Drug consumption rooms have been established in several countries, where confirmed drug users are allowed to consume their drugs in hygienic conditions and without fear of arrest. These facilities, which mostly operate in big cities, emerged because of serious health and public order problems associated with drug use, especially drug injecting in public places. In 2004, there were about 60 consumption rooms in 36 European cities and two pilot projects of medically supervised injecting centres in Australia and Canada.
Besides the classic approaches (drug counselling centres, therapy for substance abuse) there exist reform and pilot projects to develop alternative ways of helping. These are intended for longtime drug users who have undergone several therapies unsuccessfully or could not be reached by existing resources. Amongst those alternative services is the treatment with substitution therapy as well as the establishment of drug consumption rooms.
State-controlled public injection rooms are not expressly referred to in any of the relevant international conventions. It is thus necessary to determine, by way of a preliminary factual enquiry, the exact characteristics of such institutions that fall within the ambit of one or more of the conventions. The rather superficial provisions concerning drug addicts stand in stark contrast to the stated primary aims of the conventions, which are formulated in the preambles as preventing and combatting abuse of narcotic drugs and psychotropic substances and the public health and social problems which such abuse engenders.
In a confidential and authoritative memorandum to the INCB, UNODC legal experts argue that most harm reduction measures are in fact acceptable under the conventions. According to the Legal Affairs Section "it could easily be argued that the Guiding Principles of Drug Demand Reduction provide a clear mandate for the institution of harm reduction policies that, respecting cultural and gender differences, provide for a more supportive environment for drug users."
In 2008, Harm Reduction International released the Global State of Harm Reduction, a report that mapped responses to drug-related HIV and hepatitis C epidemics around the world for the first time.(1) The data gathered for the report provided a critical baseline against which progress could be measured in terms of the international, regional and national recognition of harm reduction in policy and practice. Since then, the biennial report has become a key publication for researchers, policymakers, civil society organisations and advocates, mapping harm reduction policy adoption and programme implementation globally.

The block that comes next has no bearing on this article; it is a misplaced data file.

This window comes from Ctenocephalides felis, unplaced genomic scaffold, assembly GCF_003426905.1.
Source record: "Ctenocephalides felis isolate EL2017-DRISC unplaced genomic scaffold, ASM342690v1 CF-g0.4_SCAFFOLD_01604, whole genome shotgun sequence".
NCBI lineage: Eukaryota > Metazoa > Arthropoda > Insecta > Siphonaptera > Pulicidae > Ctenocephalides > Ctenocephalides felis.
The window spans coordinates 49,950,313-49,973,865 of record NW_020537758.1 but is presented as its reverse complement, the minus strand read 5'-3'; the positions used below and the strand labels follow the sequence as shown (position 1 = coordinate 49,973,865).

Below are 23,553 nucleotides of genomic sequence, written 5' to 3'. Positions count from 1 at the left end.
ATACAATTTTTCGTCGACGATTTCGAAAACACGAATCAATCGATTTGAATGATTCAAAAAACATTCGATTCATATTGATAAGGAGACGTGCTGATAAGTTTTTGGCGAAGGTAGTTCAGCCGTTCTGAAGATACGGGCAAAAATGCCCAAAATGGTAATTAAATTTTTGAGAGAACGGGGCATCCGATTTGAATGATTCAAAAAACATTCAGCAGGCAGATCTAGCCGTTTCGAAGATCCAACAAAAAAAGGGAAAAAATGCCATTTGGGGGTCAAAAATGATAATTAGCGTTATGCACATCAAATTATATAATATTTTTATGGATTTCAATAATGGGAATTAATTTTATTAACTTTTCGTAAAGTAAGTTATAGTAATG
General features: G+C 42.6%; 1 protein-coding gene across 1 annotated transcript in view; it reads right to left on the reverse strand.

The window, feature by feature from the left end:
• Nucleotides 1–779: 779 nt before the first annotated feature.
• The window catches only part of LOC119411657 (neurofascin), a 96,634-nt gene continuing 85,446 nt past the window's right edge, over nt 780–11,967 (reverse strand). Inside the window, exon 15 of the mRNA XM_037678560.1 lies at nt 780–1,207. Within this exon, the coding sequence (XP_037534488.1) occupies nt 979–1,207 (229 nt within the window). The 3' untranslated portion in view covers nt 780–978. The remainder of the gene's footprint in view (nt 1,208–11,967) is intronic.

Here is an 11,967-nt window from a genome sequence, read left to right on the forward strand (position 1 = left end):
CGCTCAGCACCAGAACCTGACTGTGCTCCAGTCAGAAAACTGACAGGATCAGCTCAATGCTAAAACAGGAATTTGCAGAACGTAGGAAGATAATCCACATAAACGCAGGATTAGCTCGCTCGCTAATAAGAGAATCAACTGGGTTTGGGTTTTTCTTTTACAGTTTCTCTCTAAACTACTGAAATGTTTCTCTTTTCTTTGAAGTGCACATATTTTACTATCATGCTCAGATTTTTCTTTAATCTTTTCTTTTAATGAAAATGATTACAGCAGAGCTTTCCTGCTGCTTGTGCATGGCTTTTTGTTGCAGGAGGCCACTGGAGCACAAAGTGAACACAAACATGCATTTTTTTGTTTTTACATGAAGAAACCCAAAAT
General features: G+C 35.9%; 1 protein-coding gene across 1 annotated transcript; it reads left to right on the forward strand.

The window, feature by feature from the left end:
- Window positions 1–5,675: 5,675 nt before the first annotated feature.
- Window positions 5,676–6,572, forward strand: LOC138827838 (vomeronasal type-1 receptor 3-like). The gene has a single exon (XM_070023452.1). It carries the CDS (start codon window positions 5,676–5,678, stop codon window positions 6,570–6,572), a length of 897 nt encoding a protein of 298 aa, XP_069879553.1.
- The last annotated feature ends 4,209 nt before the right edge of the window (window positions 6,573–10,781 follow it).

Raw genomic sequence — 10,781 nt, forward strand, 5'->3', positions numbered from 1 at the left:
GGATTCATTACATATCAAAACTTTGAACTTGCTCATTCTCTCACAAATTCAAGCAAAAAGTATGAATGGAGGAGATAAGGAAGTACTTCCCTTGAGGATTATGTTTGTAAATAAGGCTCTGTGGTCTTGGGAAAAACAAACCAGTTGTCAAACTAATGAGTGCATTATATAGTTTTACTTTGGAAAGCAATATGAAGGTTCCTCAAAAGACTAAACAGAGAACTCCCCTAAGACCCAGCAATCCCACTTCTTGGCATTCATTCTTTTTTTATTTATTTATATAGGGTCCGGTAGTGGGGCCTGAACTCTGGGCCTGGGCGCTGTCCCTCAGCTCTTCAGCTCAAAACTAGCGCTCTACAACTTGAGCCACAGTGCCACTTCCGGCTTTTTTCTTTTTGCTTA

The government’s indecision over plans to set up a permanent injection room for drug addicts may cost the lives of over 100 users, according to Michael Lodberg Olsen, the organiser of a mobile injection room. Astrid Krag, the health minister, last week scaled back the government’s election promise to have a permanent room set up by the end of the year.
The first drug consumption room for opiate-dependent persons in Germany was opened in Frankfort on the Main in December 1994. In March 2003 there were 19 drug consumption rooms in the Federal Republic of Germany: These institutions provide several hundred drug injecting places; they are used every day by several thousand addicts several times a day.
Two out-of-service ambulances have been put back into service as mobile injection rooms for drug addicts in Copenhagen (Denmark). The vehicles will be used to transport a team of volunteer doctors and nurses and a stock of clean needles in the Vesterbro district.
For the past 10 to 20 years, drug consumption rooms (DCRs) have become an integrated part of the drug treatment and harm reduction strategy in a variety of countries in Western Europe, North America and Australia. However, they have not yet been established in the majority of countries worldwide.
Ignoring all the scientific evidence, Canada Health Minister Tony Clement will move to close Canada's only sanctioned safe-injection site, announcing it will appeal a British Colombia court ruling that Vancouver's Insite should stay open because reducing the risk of drug overdoses is a vital health service.
Lynne Leonard, Emily DeRubeis, Linda Pelude, Emily Medd, Nick Birkett, Joyce Seto
30 April 2007
Among injection drug users (IDUs) in Ottawa, the capital of Canada, prevalence rates of HIV (20.6 percent) and hepatitis C HCV (75.8 percent) are among the highest in Canada. Recent research evidence suggests the potential for HCV and HIV transmission through the multi-person use of crack-smoking implements. On the basis of this scientific evidence, in April 2005, Ottawa's needle exchange programme (NEP) commenced distributing glass stems, rubber mouthpieces, brass screens, chopsticks, lip balm and chewing gum to reduce the harms associated with smoking crack.